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Unfortunately, yes. Too bad the answer won't be as clear. If all of her past IRA/403(b) contributions were pre-tax (that is, deductible when made), then the answer is easy. All amounts converted to a Roth IRA will be taxable income to her in the year of conversion.

They are all pre-tax and I assumed this would be the case.

If I understand MO taxes correctly, the first $6000 of conversion income will be tax-free. This doesn't reduce the taxes on your income or divert some of it to your wife, but it does allow you to get money into the Roth for her. Whether that's a good thing or not really depends on your long-term expectations -- will you be in a higher tax bracket in retirement than you are now, will you need to draw on your IRA in retirement, do you plan to leave your IRA to your heirs, etc.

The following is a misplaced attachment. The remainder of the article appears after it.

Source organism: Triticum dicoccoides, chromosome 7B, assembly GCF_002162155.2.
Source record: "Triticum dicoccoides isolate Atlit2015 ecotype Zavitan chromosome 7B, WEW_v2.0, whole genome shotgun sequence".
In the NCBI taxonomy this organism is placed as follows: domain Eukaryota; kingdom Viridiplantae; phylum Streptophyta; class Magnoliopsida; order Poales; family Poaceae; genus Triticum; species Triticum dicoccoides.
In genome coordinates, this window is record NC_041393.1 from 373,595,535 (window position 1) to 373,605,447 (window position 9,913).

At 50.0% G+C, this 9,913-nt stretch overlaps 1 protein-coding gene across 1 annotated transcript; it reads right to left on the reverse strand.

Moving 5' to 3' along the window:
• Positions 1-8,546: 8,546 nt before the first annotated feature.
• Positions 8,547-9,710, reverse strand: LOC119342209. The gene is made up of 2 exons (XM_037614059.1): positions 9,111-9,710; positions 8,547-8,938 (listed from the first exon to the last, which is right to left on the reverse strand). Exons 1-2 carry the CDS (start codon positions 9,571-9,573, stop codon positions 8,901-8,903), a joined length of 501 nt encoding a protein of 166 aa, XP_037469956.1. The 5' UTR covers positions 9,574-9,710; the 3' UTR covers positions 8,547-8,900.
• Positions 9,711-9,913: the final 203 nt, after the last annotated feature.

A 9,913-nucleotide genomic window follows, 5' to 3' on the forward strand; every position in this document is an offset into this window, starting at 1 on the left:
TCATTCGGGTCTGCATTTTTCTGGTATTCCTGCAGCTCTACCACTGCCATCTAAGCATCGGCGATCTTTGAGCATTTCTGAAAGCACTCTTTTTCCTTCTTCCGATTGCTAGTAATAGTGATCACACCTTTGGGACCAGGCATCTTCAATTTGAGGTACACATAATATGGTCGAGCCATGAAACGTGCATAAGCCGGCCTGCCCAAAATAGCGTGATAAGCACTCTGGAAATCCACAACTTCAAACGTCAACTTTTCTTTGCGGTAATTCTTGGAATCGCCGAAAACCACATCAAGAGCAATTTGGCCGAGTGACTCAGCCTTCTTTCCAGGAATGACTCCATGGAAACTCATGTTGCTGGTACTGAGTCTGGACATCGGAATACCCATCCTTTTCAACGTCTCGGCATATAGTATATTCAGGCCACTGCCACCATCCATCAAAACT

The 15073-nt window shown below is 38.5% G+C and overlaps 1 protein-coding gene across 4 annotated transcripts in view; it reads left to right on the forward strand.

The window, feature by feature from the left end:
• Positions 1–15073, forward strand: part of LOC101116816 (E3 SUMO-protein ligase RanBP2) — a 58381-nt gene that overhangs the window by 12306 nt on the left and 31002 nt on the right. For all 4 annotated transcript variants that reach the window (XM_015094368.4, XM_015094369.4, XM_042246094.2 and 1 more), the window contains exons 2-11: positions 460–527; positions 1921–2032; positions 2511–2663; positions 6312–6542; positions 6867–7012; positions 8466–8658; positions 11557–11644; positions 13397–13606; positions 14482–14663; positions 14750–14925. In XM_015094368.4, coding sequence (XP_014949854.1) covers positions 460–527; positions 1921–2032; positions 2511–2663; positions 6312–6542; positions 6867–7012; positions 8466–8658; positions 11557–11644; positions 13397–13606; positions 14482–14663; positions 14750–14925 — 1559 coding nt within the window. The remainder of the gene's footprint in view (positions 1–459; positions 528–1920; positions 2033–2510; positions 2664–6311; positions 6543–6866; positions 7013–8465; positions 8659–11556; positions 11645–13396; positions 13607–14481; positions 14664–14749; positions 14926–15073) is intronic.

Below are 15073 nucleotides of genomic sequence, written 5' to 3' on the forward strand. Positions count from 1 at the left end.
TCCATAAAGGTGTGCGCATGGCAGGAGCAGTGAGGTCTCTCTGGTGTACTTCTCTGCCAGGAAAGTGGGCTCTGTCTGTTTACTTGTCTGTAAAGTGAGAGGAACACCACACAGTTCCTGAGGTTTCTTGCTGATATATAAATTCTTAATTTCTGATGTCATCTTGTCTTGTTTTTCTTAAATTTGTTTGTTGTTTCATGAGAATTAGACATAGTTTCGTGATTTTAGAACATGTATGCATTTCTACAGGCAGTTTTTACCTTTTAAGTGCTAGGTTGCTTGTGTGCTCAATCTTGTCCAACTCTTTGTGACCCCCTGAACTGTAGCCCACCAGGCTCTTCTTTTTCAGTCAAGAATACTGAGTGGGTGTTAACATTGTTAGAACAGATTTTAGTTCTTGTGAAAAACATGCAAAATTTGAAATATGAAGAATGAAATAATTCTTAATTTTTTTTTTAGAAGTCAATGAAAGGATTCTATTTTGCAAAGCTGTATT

I see your point. I may have been trying to be too clever.

FTR, how do you arrive at the conclusion that the first $6,000 would be (MO) tax-free? My understanding is that it would get lumped in with other income and, since her other income is small, would just get taxed at rates below the top bracket. I fully admit I might be missing something obvious here.

However, if any of her previous contributions were after-tax dollars, a typical conversion will be partly taxable and partly tax-free.

Thankfully, we don't have to deal with this.

Thank you very much for your help and your time.

--B+C
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